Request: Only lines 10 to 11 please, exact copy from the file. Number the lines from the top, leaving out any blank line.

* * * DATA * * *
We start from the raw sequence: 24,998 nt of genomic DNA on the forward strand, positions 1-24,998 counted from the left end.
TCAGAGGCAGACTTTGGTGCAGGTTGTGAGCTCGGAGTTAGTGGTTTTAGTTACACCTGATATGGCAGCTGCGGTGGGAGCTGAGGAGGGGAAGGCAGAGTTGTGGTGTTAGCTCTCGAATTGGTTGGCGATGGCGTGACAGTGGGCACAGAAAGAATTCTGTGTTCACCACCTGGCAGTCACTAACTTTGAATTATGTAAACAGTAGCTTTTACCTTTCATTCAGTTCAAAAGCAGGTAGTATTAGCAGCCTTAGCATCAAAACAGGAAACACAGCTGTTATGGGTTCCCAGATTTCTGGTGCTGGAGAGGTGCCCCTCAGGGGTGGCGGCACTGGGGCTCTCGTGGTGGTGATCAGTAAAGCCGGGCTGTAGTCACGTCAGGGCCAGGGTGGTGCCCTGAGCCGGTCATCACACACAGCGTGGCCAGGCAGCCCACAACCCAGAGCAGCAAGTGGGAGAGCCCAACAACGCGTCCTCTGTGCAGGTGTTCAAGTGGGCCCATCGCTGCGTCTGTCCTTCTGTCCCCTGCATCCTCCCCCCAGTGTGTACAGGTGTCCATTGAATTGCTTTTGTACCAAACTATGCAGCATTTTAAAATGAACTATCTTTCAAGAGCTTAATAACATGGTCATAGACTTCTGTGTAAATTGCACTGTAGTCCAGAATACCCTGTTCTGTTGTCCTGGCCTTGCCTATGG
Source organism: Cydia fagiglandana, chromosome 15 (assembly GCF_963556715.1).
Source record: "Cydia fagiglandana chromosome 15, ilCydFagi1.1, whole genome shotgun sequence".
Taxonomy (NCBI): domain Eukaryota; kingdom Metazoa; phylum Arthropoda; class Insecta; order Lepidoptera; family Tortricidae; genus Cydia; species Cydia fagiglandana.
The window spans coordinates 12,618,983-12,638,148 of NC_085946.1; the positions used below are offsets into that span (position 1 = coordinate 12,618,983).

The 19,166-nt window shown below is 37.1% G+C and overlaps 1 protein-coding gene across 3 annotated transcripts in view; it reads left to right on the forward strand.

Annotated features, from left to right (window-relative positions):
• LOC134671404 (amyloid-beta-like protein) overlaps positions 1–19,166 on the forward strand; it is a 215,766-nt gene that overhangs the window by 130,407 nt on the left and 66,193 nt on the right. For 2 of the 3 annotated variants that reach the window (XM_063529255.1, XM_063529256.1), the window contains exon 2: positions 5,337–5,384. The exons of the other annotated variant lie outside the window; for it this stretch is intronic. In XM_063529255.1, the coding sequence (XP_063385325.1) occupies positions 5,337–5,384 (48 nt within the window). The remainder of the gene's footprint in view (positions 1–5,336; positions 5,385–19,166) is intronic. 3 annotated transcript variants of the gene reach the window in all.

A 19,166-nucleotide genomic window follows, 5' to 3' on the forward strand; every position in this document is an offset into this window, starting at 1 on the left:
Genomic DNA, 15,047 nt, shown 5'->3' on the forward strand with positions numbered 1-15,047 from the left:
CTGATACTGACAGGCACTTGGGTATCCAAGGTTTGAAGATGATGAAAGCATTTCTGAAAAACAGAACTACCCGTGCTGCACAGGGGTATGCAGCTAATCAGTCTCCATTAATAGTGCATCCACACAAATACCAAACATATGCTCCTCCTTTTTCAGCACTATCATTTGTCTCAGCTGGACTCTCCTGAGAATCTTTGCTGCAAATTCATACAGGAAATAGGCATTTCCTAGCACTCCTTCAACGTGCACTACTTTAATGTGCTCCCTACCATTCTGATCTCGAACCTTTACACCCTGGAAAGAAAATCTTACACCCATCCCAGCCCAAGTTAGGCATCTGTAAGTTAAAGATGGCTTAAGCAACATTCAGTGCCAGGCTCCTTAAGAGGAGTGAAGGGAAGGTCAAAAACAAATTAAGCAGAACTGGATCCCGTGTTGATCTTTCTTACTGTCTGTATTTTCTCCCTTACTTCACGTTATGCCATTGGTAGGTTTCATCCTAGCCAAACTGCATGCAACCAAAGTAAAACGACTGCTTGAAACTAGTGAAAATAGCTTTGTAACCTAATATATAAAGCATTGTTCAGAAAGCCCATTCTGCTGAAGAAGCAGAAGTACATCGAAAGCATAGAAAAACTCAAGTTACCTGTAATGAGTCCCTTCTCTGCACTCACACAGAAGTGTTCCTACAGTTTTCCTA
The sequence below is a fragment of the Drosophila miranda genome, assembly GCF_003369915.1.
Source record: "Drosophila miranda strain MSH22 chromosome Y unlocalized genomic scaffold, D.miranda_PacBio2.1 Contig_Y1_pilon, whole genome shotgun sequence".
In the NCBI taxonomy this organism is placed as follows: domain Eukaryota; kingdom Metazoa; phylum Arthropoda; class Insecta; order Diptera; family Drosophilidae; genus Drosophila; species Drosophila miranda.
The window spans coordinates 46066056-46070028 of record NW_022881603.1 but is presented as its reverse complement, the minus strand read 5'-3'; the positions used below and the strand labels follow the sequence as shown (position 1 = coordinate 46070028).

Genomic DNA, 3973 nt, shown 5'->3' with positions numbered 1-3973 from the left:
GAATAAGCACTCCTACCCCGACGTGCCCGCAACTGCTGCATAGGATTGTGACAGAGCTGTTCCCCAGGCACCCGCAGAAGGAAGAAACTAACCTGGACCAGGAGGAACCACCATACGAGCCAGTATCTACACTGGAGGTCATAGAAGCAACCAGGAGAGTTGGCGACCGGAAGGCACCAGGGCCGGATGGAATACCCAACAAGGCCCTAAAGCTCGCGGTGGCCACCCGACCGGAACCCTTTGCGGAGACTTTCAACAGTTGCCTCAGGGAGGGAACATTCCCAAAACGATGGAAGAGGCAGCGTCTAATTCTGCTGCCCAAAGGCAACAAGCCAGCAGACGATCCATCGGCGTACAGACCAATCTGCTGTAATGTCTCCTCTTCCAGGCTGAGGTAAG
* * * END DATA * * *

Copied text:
A 19,166-nucleotide genomic window follows, 5' to 3' on the forward strand; every position in this document is an offset into this window, starting at 1 on the left:
Genomic DNA, 15,047 nt, shown 5'->3' on the forward strand with positions numbered 1-15,047 from the left: